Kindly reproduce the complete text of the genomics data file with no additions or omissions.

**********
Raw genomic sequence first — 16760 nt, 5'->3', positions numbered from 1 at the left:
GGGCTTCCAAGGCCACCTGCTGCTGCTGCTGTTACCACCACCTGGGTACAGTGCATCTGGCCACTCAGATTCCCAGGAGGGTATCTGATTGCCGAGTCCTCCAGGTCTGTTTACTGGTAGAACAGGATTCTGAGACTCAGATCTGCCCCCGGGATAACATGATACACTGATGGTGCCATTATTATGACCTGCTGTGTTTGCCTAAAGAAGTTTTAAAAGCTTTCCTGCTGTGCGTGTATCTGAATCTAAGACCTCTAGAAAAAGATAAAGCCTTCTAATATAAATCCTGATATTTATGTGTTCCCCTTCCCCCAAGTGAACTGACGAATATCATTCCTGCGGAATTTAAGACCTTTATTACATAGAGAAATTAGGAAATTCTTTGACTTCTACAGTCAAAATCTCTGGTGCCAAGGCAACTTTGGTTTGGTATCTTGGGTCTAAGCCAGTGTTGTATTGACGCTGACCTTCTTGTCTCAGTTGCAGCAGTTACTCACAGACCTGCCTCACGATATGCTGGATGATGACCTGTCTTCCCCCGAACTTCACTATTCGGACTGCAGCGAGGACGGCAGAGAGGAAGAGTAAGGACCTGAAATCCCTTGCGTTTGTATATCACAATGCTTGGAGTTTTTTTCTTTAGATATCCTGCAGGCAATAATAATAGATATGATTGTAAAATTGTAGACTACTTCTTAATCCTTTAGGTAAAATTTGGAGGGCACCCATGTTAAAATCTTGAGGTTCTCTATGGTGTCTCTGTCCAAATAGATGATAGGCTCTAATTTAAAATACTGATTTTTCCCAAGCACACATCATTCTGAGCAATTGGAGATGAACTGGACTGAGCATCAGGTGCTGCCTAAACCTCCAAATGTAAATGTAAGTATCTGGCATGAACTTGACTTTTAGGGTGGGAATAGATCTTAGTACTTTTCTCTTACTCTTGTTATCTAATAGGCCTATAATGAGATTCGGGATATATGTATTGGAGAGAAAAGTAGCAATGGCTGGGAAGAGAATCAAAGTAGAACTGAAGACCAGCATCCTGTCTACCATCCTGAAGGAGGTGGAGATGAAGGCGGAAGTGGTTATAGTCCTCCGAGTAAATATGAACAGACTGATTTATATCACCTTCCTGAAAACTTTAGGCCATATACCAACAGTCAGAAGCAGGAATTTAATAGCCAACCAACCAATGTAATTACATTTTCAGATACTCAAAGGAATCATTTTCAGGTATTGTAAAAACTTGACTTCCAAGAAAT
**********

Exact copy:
Raw genomic sequence first — 16760 nt, 5'->3', positions numbered from 1 at the left:
GGGCTTCCAAGGCCACCTGCTGCTGCTGCTGTTACCACCACCTGGGTACAGTGCATCTGGCCACTCAGATTCCCAGGAGGGTATCTGATTGCCGAGTCCTCCAGGTCTGTTTACTGGTAGAACAGGATTCTGAGACTCAGATCTGCCCCCGGGATAACATGATACACTGATGGTGCCATTATTATGACCTGCTGTGTTTGCCTAAAGAAGTTTTAAAAGCTTTCCTGCTGTGCGTGTATCTGAATCTAAGACCTCTAGAAAAAGATAAAGCCTTCTAATATAAATCCTGATATTTATGTGTTCCCCTTCCCCCAAGTGAACTGACGAATATCATTCCTGCGGAATTTAAGACCTTTATTACATAGAGAAATTAGGAAATTCTTTGACTTCTACAGTCAAAATCTCTGGTGCCAAGGCAACTTTGGTTTGGTATCTTGGGTCTAAGCCAGTGTTGTATTGACGCTGACCTTCTTGTCTCAGTTGCAGCAGTTACTCACAGACCTGCCTCACGATATGCTGGATGATGACCTGTCTTCCCCCGAACTTCACTATTCGGACTGCAGCGAGGACGGCAGAGAGGAAGAGTAAGGACCTGAAATCCCTTGCGTTTGTATATCACAATGCTTGGAGTTTTTTTCTTTAGATATCCTGCAGGCAATAATAATAGATATGATTGTAAAATTGTAGACTACTTCTTAATCCTTTAGGTAAAATTTGGAGGGCACCCATGTTAAAATCTTGAGGTTCTCTATGGTGTCTCTGTCCAAATAGATGATAGGCTCTAATTTAAAATACTGATTTTTCCCAAGCACACATCATTCTGAGCAATTGGAGATGAACTGGACTGAGCATCAGGTGCTGCCTAAACCTCCAAATGTAAATGTAAGTATCTGGCATGAACTTGACTTTTAGGGTGGGAATAGATCTTAGTACTTTTCTCTTACTCTTGTTATCTAATAGGCCTATAATGAGATTCGGGATATATGTATTGGAGAGAAAAGTAGCAATGGCTGGGAAGAGAATCAAAGTAGAACTGAAGACCAGCATCCTGTCTACCATCCTGAAGGAGGTGGAGATGAAGGCGGAAGTGGTTATAGTCCTCCGAGTAAATATGAACAGACTGATTTATATCACCTTCCTGAAAACTTTAGGCCATATACCAACAGTCAGAAGCAGGAATTTAATAGCCAACCAACCAATGTAATTACATTTTCAGATACTCAAAGGAATCATTTTCAGGTATTGTAAAAACTTGACTTCCAAGAAAT